Status Report

NASA Space Station On-Orbit Status 30 May 2004

By SpaceRef Editor
June 1, 2004
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NASA Space Station On-Orbit Status 30 May 2004

All ISS systems continue to function nominally except those noted previously.  Second off-duty day for the crew.  Ahead: Week 5 of Expedition 9. 

Early in the morning, working off the Russian discretionary task list prior to his physical exercise, CDR Padalka performed another session with the VC6 “Delta” program’s ETD experiment (Investigation of the Coordination of Eye and Head Movements).   [After a calibration with the calibrating unit, the experiment investigated eye and head movement coordination, measured Listing’s plane, and determined the orientation of the vestibulo-ocular coordinate system.  Each step required another prior calibration run, using visual target cues or the calibration unit.]

Padalka also completed the weekly data collection of the Service Module (SM)’s toilet flush counter readings, with inspection of the urine collection (SP) & pretreat assembly and water supply status (SVO) counter readings, both for calldown to MCC-M/TsUP.  The task today included the regular weekly inspection of the BRPK air/condensate water separator system.

FE/SO Fincke performed the daily leak check of the Lab window’s inter-pane space (“Volume D”), using the “Aeolus” scopemeter with pressure probe.  These tests are to continue through 6/7, at which time the leak testing equipment will be disassembled for leak checks on the equipment itself to characterize the “net” leakage rate of the window.   [This is to be followed by a detailed ULD (ultrasound leak detector) window inspection (to determine if the tiny leaks found previously with the ULD are venting to Volume D or possibly directly to space).  Next will be a fit check of the new protective box brought up by Progress 14P over window ports C & D, and finally installation of the new U-jumper flexhose and protective shield, plus any procedure developed meanwhile for fixing the pinhole leaks.]

Fincke had his weekly PFC (private family conference) via S-band for audio and Ku-band/NetMeeting for video.

Both crewmembers completed their daily 2.5-hr. physical exercise program on TVIS, RED exerciser, and VELO cycle with load trainer.

Padalka conducted the second part of the new task-listed session of the Russian Uragan earth-imaging program, using the Kodak 760 DSC (digital still camera) with 800mm-lens from SM windows #9, now available again in LVLH attitude. After the activities, he commanded the external shutter of window #9 closed again.   [Today’s task featured imagery of the Nureksky and Rogunsky hydropower facilities, the Pamir glaciers Medvezhiy and RGO, and Lakes Issyk Kul and Baikal, including panoramic shots of the latter’s region to assess ice condition.]

The CDR also performed the second part of the task-listed session of the “Diatomeya” ocean observations program, using the DSR PD-150P video camera and Nikon F5 digital still camera with 24/85-mm lens to collect photo and video data on cloud cover structure and color fields of bioproductive areas in ocean waters.  [Uplinked suggested targets today specified the North Atlantic in the South delta between Gulf Stream and North Atlantic Drift, focusing on algae blooms in flight traverse.]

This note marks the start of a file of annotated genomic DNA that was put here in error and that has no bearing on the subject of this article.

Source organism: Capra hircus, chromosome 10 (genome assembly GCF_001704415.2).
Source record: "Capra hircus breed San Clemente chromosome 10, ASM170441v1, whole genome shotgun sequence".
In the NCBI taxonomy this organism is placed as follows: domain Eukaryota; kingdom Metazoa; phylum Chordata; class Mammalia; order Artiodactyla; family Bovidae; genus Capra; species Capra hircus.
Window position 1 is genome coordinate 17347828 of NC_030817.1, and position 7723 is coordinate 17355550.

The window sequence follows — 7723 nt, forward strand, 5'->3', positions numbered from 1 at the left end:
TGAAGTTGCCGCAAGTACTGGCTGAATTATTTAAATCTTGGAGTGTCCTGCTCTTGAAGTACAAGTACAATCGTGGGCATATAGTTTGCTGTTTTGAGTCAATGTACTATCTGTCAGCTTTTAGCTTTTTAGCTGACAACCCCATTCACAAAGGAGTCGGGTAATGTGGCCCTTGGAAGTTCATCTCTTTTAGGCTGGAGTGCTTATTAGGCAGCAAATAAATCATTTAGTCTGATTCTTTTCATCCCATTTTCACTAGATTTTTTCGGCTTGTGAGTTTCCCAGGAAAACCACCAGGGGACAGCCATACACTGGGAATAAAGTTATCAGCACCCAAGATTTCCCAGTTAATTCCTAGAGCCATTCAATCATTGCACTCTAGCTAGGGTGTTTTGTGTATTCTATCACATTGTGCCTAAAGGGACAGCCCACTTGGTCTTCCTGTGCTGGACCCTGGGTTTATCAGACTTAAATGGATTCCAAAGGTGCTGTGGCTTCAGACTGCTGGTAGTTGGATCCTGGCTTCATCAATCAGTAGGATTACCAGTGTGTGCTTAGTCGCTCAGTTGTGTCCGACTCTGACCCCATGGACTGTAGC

Using the Nikon D1 (800mm-lens), Gennady took areal photography for Russia’s Environmental Safety Agency (ECON).   [Target regions for today again were Sevastopol, Novorossiysk, Yeisk, and Volgograd, the first three to image oil spills, the last to help assess local flooding.]

Today’s optional CEO (Crew Earth Observations) photo targets, in the current LVLH attitude no longer limited by flight rule constraints on the use of the Lab nadir/science window, except for the shutter closure and condensation-prevention plan (limited to 90 min. in 24 hours), were Bombay, India (looking a touch right for the bay and peninsula where Bombay is located), Aral Sea (nadir pass over center of the depression.  One or two images to show the whole basin and complement available detailed images were requested.  Looking left and right of track), Glacial Features, SW Libya (when Africa was centered over the South Pole around 450 million years ago, the Sahara was occupied by a continental ice sheet.  Rivers of melt water flowed under the ice, forming meandering courses that are re-exposed by erosion today and can be made out from orbit.  Space images are key to reconstruction of the wider sub-ice river network.  Also, it is suspected that the river channels may host hydrocarbons in places. The crew was to try for a mapping pass of overlapping, nadir images), Internal waves, Aegean Sea (looking left for any internal waves), Athens, Greece (nadir pass), Istanbul, Turkey (a recent image published on NASA’s Earth Observatory website showed a wide oblique view of the Istanbul region. Weather should hold up to allow the whole city to be imaged in one or two shots), and Iguazu, Argentina (this city lies at the junction of Brazil, Argentina and Paraguay and is one of the fastest growing cities in South America).

CEO images can be viewed at the websites.

See also the website “Space Station Challenge” at

ISS Orbit  (as of this morning, 7:47am EDT [= epoch]):

  • Mean altitude — 362.9 km
  • Apogee — 366.9 km
  • Perigee — 358.9 km
  • Period — 91.8 min.
  • Inclination (to Equator) —  51.6327 deg
  • Eccentricity — 0.000594
  • Solar Beta Angle — 5.9 deg
  • Orbits per 24-hr. day — 15.68
  • Mean altitude loss in last 24 hours — 125 m
  • Revolutions since FGB/Zarya launch (Nov. ’98)  — 31553

For more on ISS orbit and worldwide ISS naked-eye visibility dates/times, see

SpaceRef staff editor.